How to Domesticate a Vampire: Gender, Blood Relations and Sexuality in Stephenie Meyer's Twilight

By Nayar, Pramod | Nebula, September 2010 | Go to article overview

How to Domesticate a Vampire: Gender, Blood Relations and Sexuality in Stephenie Meyer's Twilight


Nayar, Pramod, Nebula


The cult status acquired by Stephenie Meyer's Twilight saga (2005-2010), described as a 'romance ... with a paranormal twist' (Backstein 2009: 39), has been offset by criticism that savages its stereotyping, sexism, limited vocabulary, pathetic storyline, and several other aspects. Meyer may be, in my opinion, rightly accused of all these, yet she has managed to persuade customers to queue up all night waiting for bookstores to open so they can get their hands on the new volume. Meyer represents, with all her flaws, a significant moment in teen romances, and merits study just for the popularity the saga has accrued.

I assume here that popular culture is the site of struggle over meanings. Cultural Studies which deals with popular texts examines the practices, institutions and modes of representation through which norms and values are circulated and instilled in populations. Attention must therefore be paid to works like Buffy the Vampire Slayer, Twilight, the popular fiction of Brett Easton Ellis (seen as heralding a new Gothic with American Psycho, 1991) and horror writer Stephen King to see what kinds of meanings and values are generated in their work--meanings that constitute, through a slow but steady osmotic absorption, the cultural imaginaire and frames of reference in public culture, offering us a repertoire of images and ideas from which we draw and which we use to interpret the world. We therefore need to examine popular modes such as television, fiction and film through which culturally accepted social relations or sexual norms are made available. Thus Rebecca Feasey's 2008 study of masculinities on popular television looks at teen programming, reality TV, crime and police drama, sports, lifestyle, situation comedy on TV in order to examine the 'norms' and 'models' of masculinity that are being suggested to us viewers. The present essay is one such preliminary exercise, an anterior moment in what could be studies of masculinity, gender relations, the familial and sexual politics of popular vampire tales.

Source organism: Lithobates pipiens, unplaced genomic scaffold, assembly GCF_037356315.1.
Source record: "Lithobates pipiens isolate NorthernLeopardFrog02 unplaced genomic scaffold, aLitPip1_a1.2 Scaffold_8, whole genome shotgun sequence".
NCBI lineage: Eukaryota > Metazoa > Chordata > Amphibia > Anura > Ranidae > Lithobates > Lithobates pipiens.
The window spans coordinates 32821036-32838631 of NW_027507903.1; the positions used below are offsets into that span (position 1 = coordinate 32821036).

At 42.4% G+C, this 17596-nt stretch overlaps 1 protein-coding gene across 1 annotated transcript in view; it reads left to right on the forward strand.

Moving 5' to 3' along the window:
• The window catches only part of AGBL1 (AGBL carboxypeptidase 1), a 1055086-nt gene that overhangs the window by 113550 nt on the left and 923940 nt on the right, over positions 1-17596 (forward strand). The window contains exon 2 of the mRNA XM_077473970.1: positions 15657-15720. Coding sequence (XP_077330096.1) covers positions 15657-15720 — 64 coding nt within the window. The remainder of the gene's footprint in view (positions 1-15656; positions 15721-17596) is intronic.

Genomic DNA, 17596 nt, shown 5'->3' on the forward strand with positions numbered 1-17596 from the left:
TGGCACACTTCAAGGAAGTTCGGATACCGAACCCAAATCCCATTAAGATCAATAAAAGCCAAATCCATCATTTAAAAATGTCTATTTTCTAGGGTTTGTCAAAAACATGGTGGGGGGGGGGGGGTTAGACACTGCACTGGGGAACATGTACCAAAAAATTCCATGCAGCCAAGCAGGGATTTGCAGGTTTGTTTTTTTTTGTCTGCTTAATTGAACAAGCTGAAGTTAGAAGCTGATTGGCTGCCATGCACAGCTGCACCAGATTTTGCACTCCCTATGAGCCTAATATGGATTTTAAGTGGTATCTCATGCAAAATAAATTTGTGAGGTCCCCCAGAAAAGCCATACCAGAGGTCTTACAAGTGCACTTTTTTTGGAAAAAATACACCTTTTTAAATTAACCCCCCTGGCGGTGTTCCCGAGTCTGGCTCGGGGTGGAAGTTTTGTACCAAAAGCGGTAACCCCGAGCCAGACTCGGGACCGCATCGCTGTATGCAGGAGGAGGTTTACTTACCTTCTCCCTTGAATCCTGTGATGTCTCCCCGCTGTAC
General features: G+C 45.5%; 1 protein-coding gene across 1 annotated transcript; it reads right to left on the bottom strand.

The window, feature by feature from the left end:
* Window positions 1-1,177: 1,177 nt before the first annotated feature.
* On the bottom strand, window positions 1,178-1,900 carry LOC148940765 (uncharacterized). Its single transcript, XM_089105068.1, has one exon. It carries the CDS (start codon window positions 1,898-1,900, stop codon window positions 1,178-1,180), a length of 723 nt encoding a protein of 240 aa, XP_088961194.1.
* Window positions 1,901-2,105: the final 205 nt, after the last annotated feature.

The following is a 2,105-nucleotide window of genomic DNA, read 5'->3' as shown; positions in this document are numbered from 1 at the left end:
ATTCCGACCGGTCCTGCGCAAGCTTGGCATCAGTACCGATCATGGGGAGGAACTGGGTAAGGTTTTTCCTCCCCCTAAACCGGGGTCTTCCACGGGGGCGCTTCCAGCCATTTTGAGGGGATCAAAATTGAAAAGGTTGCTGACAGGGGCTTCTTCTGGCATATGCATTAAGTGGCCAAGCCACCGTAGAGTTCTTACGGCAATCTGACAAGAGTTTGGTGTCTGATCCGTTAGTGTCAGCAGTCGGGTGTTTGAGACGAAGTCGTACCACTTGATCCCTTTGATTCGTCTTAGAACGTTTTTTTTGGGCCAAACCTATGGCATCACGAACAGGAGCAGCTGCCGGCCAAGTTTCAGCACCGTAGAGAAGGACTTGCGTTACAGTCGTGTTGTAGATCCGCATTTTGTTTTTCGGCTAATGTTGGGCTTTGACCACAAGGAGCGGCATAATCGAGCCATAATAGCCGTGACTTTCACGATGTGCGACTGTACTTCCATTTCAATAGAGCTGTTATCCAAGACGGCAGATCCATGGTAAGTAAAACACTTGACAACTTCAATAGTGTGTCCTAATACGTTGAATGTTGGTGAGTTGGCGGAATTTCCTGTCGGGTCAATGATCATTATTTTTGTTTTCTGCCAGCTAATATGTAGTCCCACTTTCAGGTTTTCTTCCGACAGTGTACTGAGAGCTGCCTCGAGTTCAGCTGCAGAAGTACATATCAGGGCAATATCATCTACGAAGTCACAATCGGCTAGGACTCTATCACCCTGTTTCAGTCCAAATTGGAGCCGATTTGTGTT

Terry Spaise (2005) in an innovative reading of the cult TV series Buffy the Vampire Slayer makes a persuasive argument for the 'domestication of the vampire' in modern horror/Gothic (I use the terms interchangeably though clearly there are major differences in the two forms). Spaise proposes that there has been a radical shift in modern representations of the vampire. We see the emergence of the suave form of the vampire in the 20th century, as opposed to the 19th century versions, where the vampire is a sex object, and a monster who looks like us. This modern vampire disturbs the distinction between humans and vampires, Spaise suggests, and marks 'domestication of the vampire'.

This domestication of the vampire, my paper argues, is worked out through the themes of masculinity, the family and sexuality with a concluding speculation on new forms of kinship in Stephenie Meyer's vampire tale. In my first section, 'vampiric masculinity' I examine the hegemonic masculinity of the protector male, who is also a fashion icon and a superbly fit one, and marks a supernatural masculinity in drag. In section II, on vampire families and their blood relations I explore the domestic relations and arrangements of vampires, arguing that the family becomes a key mode of, and moment in, the domestication-socialization of the vampire. I then turn to sexuality in the novel, arguing that Twilight appropriates two positions, of the threatened teen from conventional Gothic fiction and the teen as threat from contemporary Gothic, with touches of SM and necrophilic fantasies and where the channeling of sexuality is a mode of domestication. In my conclusion I speculate on the cultural imaginary and anxieties of race and gender, blood lines and racial mixing that Twilight seems to encode.

Vampiric Masculinity

The vampire tale's gender politics have been discussed far too often to bear repetition here (see Moers 1978, Hoeveler 1998, Heiland 2004, Spooner 2006). …

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